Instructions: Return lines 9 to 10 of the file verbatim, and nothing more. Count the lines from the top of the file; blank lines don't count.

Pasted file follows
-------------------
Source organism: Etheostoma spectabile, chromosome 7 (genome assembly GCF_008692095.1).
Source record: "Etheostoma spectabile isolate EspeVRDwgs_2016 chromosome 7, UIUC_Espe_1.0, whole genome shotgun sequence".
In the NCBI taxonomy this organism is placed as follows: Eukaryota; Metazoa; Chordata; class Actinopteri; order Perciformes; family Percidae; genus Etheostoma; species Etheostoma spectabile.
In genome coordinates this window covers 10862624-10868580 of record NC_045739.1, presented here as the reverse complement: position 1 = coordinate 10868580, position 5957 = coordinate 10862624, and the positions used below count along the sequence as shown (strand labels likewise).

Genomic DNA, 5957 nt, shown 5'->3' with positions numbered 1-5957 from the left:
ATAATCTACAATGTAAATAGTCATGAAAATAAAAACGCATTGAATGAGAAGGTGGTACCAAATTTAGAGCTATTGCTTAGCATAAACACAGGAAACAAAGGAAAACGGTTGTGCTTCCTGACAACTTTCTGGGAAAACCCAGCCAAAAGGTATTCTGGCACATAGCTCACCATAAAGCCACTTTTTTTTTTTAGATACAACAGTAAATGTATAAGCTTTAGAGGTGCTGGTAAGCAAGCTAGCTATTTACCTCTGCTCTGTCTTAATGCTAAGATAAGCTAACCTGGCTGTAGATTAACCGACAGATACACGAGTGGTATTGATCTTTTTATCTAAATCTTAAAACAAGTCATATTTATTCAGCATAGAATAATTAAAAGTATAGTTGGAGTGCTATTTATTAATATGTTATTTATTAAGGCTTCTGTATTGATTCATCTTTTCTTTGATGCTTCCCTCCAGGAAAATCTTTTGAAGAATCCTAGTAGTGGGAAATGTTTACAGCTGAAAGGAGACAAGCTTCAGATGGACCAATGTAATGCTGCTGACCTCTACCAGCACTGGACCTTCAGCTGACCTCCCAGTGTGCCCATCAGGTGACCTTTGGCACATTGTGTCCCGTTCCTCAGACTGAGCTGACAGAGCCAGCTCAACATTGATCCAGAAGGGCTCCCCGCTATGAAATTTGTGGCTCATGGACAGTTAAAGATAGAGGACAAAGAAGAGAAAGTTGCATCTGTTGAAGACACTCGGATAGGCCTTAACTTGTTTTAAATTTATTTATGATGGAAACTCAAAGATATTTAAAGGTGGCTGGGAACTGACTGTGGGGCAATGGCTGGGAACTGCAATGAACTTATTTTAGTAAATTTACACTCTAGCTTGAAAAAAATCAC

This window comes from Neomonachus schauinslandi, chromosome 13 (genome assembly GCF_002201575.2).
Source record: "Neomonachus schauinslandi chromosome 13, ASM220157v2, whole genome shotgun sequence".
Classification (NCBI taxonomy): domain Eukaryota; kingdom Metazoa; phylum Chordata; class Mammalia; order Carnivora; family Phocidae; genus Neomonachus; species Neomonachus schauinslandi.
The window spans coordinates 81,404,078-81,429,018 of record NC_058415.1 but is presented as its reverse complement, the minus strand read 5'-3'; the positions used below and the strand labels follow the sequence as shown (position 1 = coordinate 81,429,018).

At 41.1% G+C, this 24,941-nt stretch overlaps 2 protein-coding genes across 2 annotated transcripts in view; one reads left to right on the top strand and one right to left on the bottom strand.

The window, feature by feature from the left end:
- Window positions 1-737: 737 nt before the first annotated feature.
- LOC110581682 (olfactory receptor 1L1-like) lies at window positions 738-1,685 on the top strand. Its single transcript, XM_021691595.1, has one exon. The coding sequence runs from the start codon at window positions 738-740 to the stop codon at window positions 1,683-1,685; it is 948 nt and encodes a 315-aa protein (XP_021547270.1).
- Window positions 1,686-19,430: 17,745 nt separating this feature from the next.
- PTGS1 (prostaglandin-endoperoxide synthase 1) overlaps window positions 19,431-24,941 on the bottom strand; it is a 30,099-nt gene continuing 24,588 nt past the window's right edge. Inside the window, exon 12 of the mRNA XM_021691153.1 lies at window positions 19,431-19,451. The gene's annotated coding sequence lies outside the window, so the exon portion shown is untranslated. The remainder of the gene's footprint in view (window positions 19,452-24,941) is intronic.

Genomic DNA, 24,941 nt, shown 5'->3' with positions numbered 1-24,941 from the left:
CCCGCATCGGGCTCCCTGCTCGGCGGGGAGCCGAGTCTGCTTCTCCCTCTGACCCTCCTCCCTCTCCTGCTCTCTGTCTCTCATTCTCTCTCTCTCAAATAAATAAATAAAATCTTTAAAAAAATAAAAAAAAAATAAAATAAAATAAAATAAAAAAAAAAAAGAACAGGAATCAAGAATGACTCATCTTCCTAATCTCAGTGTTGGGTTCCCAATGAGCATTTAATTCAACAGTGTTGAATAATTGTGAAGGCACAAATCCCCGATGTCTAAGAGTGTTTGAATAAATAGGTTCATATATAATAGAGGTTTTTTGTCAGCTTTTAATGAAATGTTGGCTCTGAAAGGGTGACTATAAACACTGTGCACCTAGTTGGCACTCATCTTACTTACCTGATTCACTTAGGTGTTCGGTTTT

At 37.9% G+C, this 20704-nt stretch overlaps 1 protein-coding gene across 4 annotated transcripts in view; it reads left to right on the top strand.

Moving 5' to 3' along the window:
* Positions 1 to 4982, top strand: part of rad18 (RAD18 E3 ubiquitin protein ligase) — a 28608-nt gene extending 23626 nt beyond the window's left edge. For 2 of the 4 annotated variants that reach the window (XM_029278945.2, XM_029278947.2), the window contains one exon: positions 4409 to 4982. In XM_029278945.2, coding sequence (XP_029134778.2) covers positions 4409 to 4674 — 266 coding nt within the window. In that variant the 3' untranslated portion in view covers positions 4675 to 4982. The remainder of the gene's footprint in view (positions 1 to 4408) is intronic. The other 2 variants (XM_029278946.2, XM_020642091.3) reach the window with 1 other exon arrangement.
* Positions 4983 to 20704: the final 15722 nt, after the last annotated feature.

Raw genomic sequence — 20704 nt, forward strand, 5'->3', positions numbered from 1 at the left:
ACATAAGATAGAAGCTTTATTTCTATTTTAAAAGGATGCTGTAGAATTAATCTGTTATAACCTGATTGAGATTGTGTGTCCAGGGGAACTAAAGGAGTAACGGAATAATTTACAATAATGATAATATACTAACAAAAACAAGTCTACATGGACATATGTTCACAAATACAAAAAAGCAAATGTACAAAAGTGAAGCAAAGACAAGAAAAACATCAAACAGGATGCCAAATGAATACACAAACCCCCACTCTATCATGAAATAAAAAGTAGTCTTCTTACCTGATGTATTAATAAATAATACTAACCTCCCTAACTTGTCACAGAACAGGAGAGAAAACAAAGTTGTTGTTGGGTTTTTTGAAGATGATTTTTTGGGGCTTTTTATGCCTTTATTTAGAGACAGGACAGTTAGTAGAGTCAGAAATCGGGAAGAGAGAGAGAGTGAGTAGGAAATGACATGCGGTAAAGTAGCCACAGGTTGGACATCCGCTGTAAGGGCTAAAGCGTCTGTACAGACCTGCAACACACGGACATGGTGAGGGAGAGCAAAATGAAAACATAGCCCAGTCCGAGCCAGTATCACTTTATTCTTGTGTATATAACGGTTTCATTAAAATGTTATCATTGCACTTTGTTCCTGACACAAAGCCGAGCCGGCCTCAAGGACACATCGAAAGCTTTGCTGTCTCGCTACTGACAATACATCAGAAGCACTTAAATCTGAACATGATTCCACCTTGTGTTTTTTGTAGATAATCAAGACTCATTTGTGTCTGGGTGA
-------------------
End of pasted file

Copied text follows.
Classification (NCBI taxonomy): domain Eukaryota; kingdom Metazoa; phylum Chordata; class Mammalia; order Carnivora; family Phocidae; genus Neomonachus; species Neomonachus schauinslandi.
The window spans coordinates 81,404,078-81,429,018 of record NC_058415.1 but is presented as its reverse complement, the minus strand read 5'-3'; the positions used below and the strand labels follow the sequence as shown (position 1 = coordinate 81,429,018).